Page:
Some may see ‘learning disabled’ as a good thing- being able to understand so much in life – for me it will always be a curse because I understand and feel the suffering that so many people have to live with. The people, who can change this must wake up to reality and admit that maybe they have got it wrong.
Time is running out- I see the situation as a huge oil tanker loaded with oil heading towards the coast. If the brakes are not applied soon a disaster is inevitable but it will have far greater consequences than just an oil spill.
Please take a good look at what is happening and apply the brakes.

Brian Horne


Letter from Brian's wife Sue Horne

Through all the years Brian and I have together, I have watched him struggle with the problems of being learning disabled without really ever understanding what it really can be like to carry the burden and frustration of being limited in the basic skills so many of us just take for granted.
When we first met, Brian was twenty and working with his father in the family automotive repair business. It wasn’t very long after we first dated, Brian told me he was dyslexic and this was because his father also had the same problem. My understanding of this condition was probably, as most people, was ‘word blindness’ and really there wasn’t much that could be done.
I suggested maybe it might help if Brian read more. So we embarked on a print less exercise whereby Brain would read and write and I would grade him rather like a teacher!!
I adore reading and enjoy writing poetry and stories and really couldn’t understand Brain’s unwillingness and lack of confidence in carrying out simple tasks such as: writing cheques in the supermarket, and his always guarded manner in any situation which might involve writing.
It wasn’t that Brian couldn’t write but it became apparent that when put in a situation where he felt under pressure he would misspell and get himself into all sorts of problems.
Wherever we went it was always me who did the writing and in a way this was a power trip for me! I could be better than Brain and help him! For Brian the situation was very frustrating. He longed to be able to write fluently. In desperation he signed up at the local college for basic writing skill/grammar improvement classes but they proved to be unhelpful. The classes were aimed at slow learns or people who had slipped through the net of education. Brian needed some other form of help.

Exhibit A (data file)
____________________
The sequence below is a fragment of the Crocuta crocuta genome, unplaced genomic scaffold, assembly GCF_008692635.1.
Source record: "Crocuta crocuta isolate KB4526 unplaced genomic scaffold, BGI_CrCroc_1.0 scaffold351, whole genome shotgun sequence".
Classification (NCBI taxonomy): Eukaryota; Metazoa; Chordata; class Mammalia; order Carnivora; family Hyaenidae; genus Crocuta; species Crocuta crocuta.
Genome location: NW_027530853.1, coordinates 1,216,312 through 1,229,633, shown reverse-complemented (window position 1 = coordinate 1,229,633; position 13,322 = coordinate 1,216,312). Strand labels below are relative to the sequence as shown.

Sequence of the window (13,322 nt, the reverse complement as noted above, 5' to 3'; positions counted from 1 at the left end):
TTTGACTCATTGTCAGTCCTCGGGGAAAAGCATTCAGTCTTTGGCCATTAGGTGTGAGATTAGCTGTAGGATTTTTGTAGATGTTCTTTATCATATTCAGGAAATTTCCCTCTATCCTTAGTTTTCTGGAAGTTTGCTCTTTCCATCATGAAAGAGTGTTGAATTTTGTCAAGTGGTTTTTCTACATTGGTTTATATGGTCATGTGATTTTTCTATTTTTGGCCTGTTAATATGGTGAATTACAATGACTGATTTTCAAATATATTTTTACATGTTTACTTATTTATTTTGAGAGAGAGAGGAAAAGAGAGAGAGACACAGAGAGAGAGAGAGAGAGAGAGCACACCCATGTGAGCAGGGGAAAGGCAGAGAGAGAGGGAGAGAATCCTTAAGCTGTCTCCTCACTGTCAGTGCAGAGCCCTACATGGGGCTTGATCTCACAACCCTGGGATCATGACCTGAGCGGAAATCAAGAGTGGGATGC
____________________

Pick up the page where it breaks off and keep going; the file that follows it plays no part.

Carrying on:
I found myself just wishing we could find a miracle cure. Brain was so academic in other areas: his ability to master all things technical - he had a wonderful aptitude with anything mechanical, digital etc. We were like complete opposites – I could just about set the video recorder –and yet could enjoy all the wonders of literature and Brian could have been a rocket scientist and yet struggled to survive everyday faced with the awful monster of ‘dyslexia or what we thought was dyslexia.
In 1991 we moved to Canada to live and although this was a wonderful experience it also provided some real challenges for Brian and a real test of both our staying power!
Brian was a journeyman- automotive body repair, by trade. He & his father had successfully run their own business for 12 years.
It became obvious in a short space of time that Brian would need to change his career. It was hard to find steady work and we had a mortgage to pay like everyone else!
The local college here in Victoria offered a diploma course in electronics but the prerequisites meant Brian would need to revisit math, English & physics as the credits held from school in England taken 17 yrs. ago were not valid. I phoned Camosun College to see if they could recommend anyone qualified to work with dyslexics and they gave me the name of Barb Pringle.
I remember feeling the first glimmer of hope after speaking to Barb on the phone. Her methods seemed to have a purpose. Brian and I went to see Barb together and so the stage was set for what was to be a very challenging and rewarding time. As an outsider all I could do was watch Brian as the weeks went by and he became more confident and began to really understand Barb’s methods. I could see at least Brain was beginning to feel he had a chance to at last overcome what had been such an obstacle for him all his life.
Brian re-sat his exams for college and passed! The feeling of achievement was enormous and for me a relief. I could feel so much of the tension and anger subsiding – there was hope now for Brian to change his career.
I guess that now looking back much of the frustration could have been avoided if only a program such as A.W.A.R.E. had been available in England and Brian had been present with the learning option earlier in life.
However, at least now the tools are available to continue improving. Brian enjoys his new career and for me – I just take so much pleasure in seeing him, be so confident and happy that he has been given a chance to beat his disability.
I realize though, that there are many, many less fortunate individuals who are facing the same problems and who do not have access to or maybe aren’t even aware of a program such as A.W.A.R.E. For them, their lives will be a struggle- especially in todays’ increasingly technical world where a degree or diploma can mean the difference between securing a job or not!
The program A.W.A.R.E. has to be made accessible to more people. Schools and colleges should be able to set up the program and offer real help to those students who need it. I can fully understand the need for urgency. Far too many young people are leaving school without the basics in academic skills. They will never – reach their full potential without being given the gift of learning the alternative way. Our school systems are ill equipped to cope with this at the moment.
I hope my story and this journal brings a little more awareness to anyone who takes the time to read it.

Sue Horne